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French Air Force enters the AESA Era
Air & Cosmos, France ^ | 27/01/2014 | Par Guillaume Steuer

Posted on 01/30/2014 10:32:03 PM PST by sukhoi-30mki

The evaluation team at the CEAM test centre has been developing the concept of operations for Rafale’s new AESA radar. The team leader gives us an update.

On 24th October 2012, a new type of Rafale took to the skies from the runway at Mont-de-Marsan (BA 118) Air Base, home of the French Air Force’s CEAM test centre. From the outside, there was virtually nothing to distinguish it from the dozens of Rafales that had already visited the base. However, hidden inside the radome was the promise of an air combat revolution: the RBE2-AESA, the first European active electronically scanned array radar to be installed on a combat aircraft.

“Altogether, we have already performed about 60 flights with the new radar,” Lieutenant-Colonel Laurent Royer, Head of the Rafale evaluation team at the CEAM, explained last summer. A total of 90 flights are planned under the experimentation programme with a view to handing over an initial batch of four aircraft to 1/7 fighter squadron “Provence” in Saint-Dizier early in 2014, along with an initial concept of operations to take best advantage of this new capacity, particularly in air-to-air combat.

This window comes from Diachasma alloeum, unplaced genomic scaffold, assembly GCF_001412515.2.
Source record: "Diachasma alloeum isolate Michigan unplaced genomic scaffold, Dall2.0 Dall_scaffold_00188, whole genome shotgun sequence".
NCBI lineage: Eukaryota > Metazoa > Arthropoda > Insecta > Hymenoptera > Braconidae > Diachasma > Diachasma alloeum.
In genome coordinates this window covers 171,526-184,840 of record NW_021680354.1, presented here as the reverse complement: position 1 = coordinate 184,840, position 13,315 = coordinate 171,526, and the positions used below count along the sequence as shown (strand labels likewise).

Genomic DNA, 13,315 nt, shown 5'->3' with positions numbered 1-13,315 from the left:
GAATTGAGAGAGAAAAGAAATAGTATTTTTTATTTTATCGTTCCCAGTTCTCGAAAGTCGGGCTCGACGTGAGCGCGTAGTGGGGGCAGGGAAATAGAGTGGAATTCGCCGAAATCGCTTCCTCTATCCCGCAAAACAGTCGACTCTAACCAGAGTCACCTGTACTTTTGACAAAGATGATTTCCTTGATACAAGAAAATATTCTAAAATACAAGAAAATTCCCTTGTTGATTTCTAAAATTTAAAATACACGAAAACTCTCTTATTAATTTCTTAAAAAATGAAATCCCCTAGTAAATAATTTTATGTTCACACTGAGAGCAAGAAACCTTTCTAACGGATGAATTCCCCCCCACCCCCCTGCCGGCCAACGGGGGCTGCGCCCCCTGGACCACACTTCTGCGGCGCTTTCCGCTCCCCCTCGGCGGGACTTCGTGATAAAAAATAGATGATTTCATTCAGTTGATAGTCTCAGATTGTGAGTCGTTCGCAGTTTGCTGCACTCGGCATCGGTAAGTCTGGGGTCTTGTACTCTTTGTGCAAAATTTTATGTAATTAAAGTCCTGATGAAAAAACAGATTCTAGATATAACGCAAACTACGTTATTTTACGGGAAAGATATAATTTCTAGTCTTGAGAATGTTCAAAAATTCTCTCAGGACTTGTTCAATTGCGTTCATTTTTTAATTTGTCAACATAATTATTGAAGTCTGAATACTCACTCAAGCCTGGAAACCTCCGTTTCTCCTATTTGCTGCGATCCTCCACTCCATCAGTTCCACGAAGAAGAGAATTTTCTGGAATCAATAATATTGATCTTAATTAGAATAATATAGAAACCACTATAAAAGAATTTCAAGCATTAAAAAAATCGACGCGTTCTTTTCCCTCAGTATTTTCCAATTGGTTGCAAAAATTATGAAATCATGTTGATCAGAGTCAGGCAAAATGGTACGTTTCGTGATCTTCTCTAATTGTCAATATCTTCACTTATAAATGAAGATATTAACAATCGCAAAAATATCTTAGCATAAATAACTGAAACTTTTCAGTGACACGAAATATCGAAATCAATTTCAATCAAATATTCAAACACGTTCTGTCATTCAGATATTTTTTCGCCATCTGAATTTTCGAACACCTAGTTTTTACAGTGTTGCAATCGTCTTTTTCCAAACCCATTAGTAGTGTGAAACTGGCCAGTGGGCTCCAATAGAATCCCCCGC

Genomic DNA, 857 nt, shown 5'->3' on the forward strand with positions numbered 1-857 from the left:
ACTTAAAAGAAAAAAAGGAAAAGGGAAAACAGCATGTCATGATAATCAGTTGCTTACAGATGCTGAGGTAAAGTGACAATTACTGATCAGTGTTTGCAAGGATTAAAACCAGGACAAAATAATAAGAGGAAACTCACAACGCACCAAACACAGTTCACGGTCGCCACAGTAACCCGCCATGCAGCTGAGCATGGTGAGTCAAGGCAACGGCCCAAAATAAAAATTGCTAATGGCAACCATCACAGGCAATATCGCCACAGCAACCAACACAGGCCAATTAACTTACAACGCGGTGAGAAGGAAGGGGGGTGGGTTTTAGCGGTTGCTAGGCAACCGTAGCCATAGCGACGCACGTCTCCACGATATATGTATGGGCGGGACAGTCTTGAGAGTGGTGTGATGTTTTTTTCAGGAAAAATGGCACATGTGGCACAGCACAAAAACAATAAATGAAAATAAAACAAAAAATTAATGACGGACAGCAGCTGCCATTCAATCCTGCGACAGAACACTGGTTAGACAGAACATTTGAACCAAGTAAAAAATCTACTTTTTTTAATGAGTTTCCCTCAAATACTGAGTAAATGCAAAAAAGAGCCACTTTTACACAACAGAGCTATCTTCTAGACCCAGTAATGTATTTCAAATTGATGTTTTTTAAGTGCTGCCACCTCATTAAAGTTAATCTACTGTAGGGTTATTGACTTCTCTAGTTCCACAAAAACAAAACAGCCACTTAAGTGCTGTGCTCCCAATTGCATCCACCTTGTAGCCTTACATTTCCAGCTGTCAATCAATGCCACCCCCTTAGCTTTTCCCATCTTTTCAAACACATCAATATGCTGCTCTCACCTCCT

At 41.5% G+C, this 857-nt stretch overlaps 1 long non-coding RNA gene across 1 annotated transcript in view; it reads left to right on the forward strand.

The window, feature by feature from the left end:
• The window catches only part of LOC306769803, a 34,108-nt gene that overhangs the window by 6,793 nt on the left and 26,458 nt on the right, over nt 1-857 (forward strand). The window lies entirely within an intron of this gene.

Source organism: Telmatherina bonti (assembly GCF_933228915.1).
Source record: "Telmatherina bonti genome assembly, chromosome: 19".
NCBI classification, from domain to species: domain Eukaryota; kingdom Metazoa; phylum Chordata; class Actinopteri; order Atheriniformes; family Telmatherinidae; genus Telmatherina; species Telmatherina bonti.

Change of tactics.

“The trap we must avoid is that of simply transposing our current tactics without taking account of the vast potential of this new antenna,” explains Royer. That potential has several dimensions. First, radar coverage: with range increased by 50% and an ability to scan up to 70° on either side of the aircraft axis, the volume scanned by the RBE2-AESA is much larger than that of the RBE2-PESA (see below). According to Royer, the number of tracks that can be detected simultaneously is increased almost by a factor of three.

For the pilot, this extra information could have reached saturation level, but apparently this is not the case: “We wondered whether we would need to rethink how the information is processed for the crew, but the existing interface easily aborbs the extra load.” This is also the case for the computer and its capacity to integrate the new data. “Evidently, there is no problem; the system remains fluid,” Royer declares.

The antenna of the RBE2-AESA (left) comprises around 1,000 transmit/receive modules. The exact number is classified.

New perspectives.